It would be nice if we never needed anything from anyone. But no person is an island. We all need help from time to time. And sometimes that help comes in the form of a loan, whether to make rent, go to school, buy a house, or a start a business. If so, you’ll frequently have to document that debt through an agreement called a promissory note.
Promissory notes come in several flavors. But each type shares common elements. For example, they normally begin with the date and the party names (the lender and borrower) before discussing the loan terms. The key terms include the interest rate, the amount to be repaid, when and how those payments will be made, and what happens if those payments are not made on time (or at all).
It’s also typical to identify whether the note is backed by collateral. If yes, the note is called a Secured Promissory Note and, if not, it’s known as an Unsecured Promissory Note.
Whether a loan is secured by collateral has a significant effect on the promissory note’s interest rate. That’s for an obvious reason: The interest rate compensates the lender for (among other things) taking the risk that they won’t get paid back. So, unsecured loans have higher interest rates while secured loans have lower ones.
Now that we’ve looked at the skeleton of a promissory note, let’s discuss the four situations where they are often used.
The first scenario is personal loans. Maybe you are borrowing money from family or lending money to a friend. Either way, if the loan amount is high enough, it’s smart to put the loan in writing, especially if you are the lender and worry that the person will later say the money was a gift rather than a loan.
The second type is perhaps the most familiar: A home loan where a homeowner borrows money from a bank to buy their home. The home, in turn, serves as the collateral for the loan.
A third version is commercial loans. For example, a bank might loan money to a company to buy inventory or expand their business. This type of loan often involves significant sums between sophisticated parties, which typically translates into longer, more formal promissory notes or loan agreements.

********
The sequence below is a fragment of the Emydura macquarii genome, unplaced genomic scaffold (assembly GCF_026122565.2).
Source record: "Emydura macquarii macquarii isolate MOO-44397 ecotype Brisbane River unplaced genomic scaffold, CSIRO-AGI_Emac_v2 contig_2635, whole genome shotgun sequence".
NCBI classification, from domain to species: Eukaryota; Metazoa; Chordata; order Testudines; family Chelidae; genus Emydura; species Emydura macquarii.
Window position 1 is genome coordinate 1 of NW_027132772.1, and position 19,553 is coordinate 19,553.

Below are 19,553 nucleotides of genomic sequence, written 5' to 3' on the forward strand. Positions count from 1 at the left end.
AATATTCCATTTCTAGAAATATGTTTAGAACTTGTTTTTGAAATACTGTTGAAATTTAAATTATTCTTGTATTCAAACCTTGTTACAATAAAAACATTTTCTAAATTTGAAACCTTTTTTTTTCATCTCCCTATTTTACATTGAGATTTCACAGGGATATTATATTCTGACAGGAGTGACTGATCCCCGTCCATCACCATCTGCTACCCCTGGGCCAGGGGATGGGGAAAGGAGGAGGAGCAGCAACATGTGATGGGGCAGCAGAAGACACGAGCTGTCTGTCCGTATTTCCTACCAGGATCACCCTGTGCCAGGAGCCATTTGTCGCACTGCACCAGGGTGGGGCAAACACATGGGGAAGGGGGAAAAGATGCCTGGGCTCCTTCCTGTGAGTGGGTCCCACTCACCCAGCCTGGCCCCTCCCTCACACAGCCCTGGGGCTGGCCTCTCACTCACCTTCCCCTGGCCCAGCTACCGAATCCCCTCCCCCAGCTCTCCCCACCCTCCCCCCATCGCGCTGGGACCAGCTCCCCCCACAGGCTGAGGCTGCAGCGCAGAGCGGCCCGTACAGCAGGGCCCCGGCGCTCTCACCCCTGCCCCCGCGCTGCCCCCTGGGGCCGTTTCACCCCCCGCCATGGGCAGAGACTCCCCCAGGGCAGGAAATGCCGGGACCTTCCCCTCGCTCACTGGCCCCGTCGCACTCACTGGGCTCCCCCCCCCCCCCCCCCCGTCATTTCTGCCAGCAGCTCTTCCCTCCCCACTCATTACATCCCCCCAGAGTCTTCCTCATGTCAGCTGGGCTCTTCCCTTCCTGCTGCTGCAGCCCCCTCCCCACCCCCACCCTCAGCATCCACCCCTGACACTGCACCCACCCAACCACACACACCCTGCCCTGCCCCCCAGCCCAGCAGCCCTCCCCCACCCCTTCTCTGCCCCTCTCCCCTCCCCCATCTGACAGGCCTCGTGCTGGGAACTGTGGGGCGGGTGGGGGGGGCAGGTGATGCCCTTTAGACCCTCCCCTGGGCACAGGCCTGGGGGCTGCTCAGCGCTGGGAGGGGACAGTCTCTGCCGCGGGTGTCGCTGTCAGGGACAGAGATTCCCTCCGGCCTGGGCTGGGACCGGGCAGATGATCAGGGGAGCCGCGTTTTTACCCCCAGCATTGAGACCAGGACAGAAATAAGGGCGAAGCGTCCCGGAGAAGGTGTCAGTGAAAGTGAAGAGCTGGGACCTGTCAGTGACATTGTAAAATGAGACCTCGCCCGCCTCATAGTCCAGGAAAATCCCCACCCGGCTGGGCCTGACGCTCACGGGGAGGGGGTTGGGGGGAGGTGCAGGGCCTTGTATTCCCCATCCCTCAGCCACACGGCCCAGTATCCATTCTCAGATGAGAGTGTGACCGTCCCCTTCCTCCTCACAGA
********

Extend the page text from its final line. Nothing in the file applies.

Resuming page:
The final variety is an investment loan where a company raises money from investors. These loans frequently give the investor two ways to get paid back. They can receive their money back plus interest or they can convert their loan into partial ownership of the company. For example, the note could be structured as a $10,000 loan convertible to a 10% ownership stake if the loan isn’t repaid in full within two years.
Now let’s consider five common questions.
First, do I need to put the loan in writing? In most cases, yes. Not doing so invites a host of problems when memories change, people die, or companies file for bankruptcy. But, fortunately, promissory notes need not be complicated, especially for small loans. One or two pages is often enough for a straightforward loan.
Second, what’s the maximum interest rate for a loan? It depends on who is lending the money and how much money is being loaned. Under CNMI law, most people follow one set of rules while banks and a few other licensed financial institutions have a different set of rules. For most of us, the amount of interest that can be charged depends on the loan amount. For small loans ($300 or less), the maximum rate is 24% per year. For larger loans (more than $300), the cap is 12% per year. Licensed lenders, by contrast, can charge higher rates.
Third, what happens if I pay late or not all? It depends on what the promissory note says. But normally, the lender will charge a late fee and increase the interest rate until you’ve paid what you owe. If problems continue and the lender needs to hire an attorney or file a lawsuit, usually the borrower will have to pay for that too. And if the lender doesn’t want to deal with the headaches of trying to collect the debt, they’ll often hire or sell the debt to a debt-collection agency.
Fourth, what happens if the borrower dies before paying off the loan? The debt survives and will become the responsibility of the borrower’s estate (assuming that the estate had timely notice of the debt). In other words, when the borrower’s estate goes through the probate process, the estate will have to pay the lender before the heirs as long as the estate knew or ought to have known about the debt within certain timelines.
Fifth, what happens if the borrower files for bankruptcy before paying off the loan? It depends on the type of bankruptcy and whether the loan was secured or not. But to oversimplify, in many cases a bankruptcy will reduce or even wipe out the loan. Unsecured loans, in particular, fare badly in bankruptcy.
Hopefully this primer on promissory notes helped. But if you have questions, please consult with an experienced attorney about your specific situation.
This column is for informational purposes only and is not intended to be taken as legal advice. For your specific case, consult a lawyer.